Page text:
“The number of households that have migrated can only be determined through a countrywide survey, which CA is planning in the next quarter,” said the regulator in an e-mail.
A report by Ipsos Synovate however indicates that 2.3 million out of the 4.5 million households in Kenya who own television sets have migrated, with 90 per cent owning set top boxes.
Data obtained from Kenya Revenue Authority reveals that by the end of March 2015, some 3,151,215 set-top boxes had been imported into the country. Based on the returns so far obtained from vendors of the boxes, the total number sold is 2.1 million.
However, the CA believes the actual number is higher, at about 2.5 million, because the majority of the vendors are yet to submit their returns; many individuals travelling outside the country bring in their own STBs while others have opted for integrated digital TV sets.
The number of subscribers using other non-DTT technologies such as DTH and Cable are over 700,000, and most of these households may not acquire set top boxes.
“There are arrangements with some local banks for consumers to pay for the STBs in instalments. With all these measures, the poor are not being left out,” said the CA.
The Ipsos Synovate survey on favourite TV channels released in April indicates that viewers still prefer the same stations they were watching before the digital migration.
Analysts said from a regulatory perspective, digital migration is successful, although it threatens the advertising revenue of media houses.
“Affordability is not an issue, Kenyans love entertainment and the demand has grown. In the next one year, the majority will have migrated and decoders will cost less than $10,” added Mr Makau.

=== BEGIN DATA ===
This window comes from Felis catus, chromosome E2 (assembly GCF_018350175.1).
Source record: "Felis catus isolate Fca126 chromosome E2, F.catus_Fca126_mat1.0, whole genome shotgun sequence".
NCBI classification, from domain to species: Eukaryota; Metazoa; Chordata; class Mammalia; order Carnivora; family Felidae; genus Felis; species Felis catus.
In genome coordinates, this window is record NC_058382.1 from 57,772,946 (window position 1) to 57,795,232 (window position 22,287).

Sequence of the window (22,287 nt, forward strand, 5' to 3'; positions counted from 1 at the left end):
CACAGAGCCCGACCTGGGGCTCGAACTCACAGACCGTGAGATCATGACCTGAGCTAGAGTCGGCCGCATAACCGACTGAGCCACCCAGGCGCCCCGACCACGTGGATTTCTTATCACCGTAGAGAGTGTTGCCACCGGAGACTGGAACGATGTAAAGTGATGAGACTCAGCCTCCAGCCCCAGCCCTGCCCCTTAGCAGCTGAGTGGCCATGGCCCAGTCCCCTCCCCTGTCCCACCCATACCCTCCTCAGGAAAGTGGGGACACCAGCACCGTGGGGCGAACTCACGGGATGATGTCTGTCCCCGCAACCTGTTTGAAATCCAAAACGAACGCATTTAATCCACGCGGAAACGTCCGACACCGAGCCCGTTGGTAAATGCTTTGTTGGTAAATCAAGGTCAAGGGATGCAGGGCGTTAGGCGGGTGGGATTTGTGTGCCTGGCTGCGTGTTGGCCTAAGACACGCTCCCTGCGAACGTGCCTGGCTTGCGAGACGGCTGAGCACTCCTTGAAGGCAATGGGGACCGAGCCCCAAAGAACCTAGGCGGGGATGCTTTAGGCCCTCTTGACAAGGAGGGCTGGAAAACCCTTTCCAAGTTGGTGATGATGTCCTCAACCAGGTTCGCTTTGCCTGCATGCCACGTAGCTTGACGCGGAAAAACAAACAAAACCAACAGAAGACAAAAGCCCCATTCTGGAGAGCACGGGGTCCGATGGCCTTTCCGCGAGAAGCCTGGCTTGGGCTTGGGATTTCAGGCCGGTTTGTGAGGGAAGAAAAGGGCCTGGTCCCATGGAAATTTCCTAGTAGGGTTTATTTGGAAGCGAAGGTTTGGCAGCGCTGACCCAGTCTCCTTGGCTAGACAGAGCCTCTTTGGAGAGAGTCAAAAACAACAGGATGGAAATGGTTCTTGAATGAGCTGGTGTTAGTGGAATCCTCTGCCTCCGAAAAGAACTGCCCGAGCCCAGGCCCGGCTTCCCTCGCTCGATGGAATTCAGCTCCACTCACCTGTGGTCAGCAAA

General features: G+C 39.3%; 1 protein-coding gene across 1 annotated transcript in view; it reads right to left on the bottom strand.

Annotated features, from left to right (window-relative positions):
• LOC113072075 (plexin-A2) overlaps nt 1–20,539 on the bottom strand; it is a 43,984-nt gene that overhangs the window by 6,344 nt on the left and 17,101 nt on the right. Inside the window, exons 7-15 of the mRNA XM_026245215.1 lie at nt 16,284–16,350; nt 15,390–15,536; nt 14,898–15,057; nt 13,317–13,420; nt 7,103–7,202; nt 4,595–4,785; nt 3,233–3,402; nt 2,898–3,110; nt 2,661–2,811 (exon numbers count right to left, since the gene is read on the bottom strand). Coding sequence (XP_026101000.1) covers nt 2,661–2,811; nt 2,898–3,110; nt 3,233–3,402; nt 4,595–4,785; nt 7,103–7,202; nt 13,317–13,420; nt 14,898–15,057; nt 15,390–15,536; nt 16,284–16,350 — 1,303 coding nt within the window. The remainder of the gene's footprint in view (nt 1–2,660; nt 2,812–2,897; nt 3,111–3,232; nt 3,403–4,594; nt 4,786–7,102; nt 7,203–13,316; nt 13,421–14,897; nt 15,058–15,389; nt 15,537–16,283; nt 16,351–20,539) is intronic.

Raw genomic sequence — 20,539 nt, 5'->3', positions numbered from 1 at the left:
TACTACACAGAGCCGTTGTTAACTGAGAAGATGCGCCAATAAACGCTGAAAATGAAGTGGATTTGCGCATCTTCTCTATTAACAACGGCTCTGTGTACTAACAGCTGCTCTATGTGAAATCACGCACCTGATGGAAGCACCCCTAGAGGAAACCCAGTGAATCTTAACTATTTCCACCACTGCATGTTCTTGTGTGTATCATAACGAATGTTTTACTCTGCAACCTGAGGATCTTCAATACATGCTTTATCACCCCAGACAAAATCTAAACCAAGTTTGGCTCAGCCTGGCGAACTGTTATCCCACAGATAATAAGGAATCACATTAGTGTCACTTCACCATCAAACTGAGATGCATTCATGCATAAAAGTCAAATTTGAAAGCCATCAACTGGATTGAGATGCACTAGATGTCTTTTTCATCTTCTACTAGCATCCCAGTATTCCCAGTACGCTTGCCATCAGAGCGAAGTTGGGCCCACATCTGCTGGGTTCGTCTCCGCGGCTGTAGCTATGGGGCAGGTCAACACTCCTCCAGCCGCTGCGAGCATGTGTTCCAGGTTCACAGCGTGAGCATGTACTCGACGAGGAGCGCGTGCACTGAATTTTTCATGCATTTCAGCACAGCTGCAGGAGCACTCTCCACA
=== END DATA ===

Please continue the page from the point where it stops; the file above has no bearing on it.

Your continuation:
Uninterrupted in Kampala
Television viewers without set-top boxes in Kampala and its environs will still watch their favourite programmes when the Ugandan government switches off the analogue signal on June 17.
Executive director of Uganda Communication Commission Godfrey Mutabazi said installation of transmitters within a radius of 60 kilometres out of Kampala is ongoing in readiness for the migration.
“We are currently installing nine transmitters within the Kampala environs ahead of the digital migration, and that will be followed with the installation of nine more signal transmitters in the rest of the country within one month for the final phase of digital migration,” Mr Mutabazi said.
“We hope that people have invested in decoders because we gave them a lot of time,” he added.
Since August 2014, Uganda has been running both analogue and digital broadcasting simultaneously to allow consumers without decoders to acquire the devices ahead of the switch-off date.
Uganda Broadcasting Corporation will be the sole signal distributor while the government reviews its digital migration policy to allow in other players.
Private broadcasters have, in the past, accused UBC of being incompetent and a competitor. But as the deadline approaches, the communications regulator has neither the data of the number of decoders that consumers have acquired within the targeted region nor the required number of decoders.
According to the Ministry of Information, Communications and Technology, Uganda has more than two million television sets across the country.
Currently, it has five pay-TV service providers — MultiChoice’s GOtv, StarTimes, Digital TV, Azam TV and the Wananchi Group’s Zuku TV — selling DVB-T2 decoders whose prices range from $19 to $52.3.
Last year, the government licenced 13 new private firms to import and sell free-to-air decoders, in a move to open up a market that has been dominated by pay TV.
However, the approved private firms, including Mac Viva Global Holdings Ltd, Kagadi Technical Services, and Brivid Uganda Ltd, are selling their decoders for Ush130,000 ($41.2), Ush150,000 ($47.5) and Ush180,000 ($57) respectively.
The digital terrestrial signal, first deployed in late 2010, now covers almost the same population as the analogue signal, according to a case study of Tanzania by Analysys Mason. The country has also avoided the cost of extended dual illumination (where analogue and digital broadcasts are run in parallel, carrying the same content).
Additional reporting by Isaac Khisa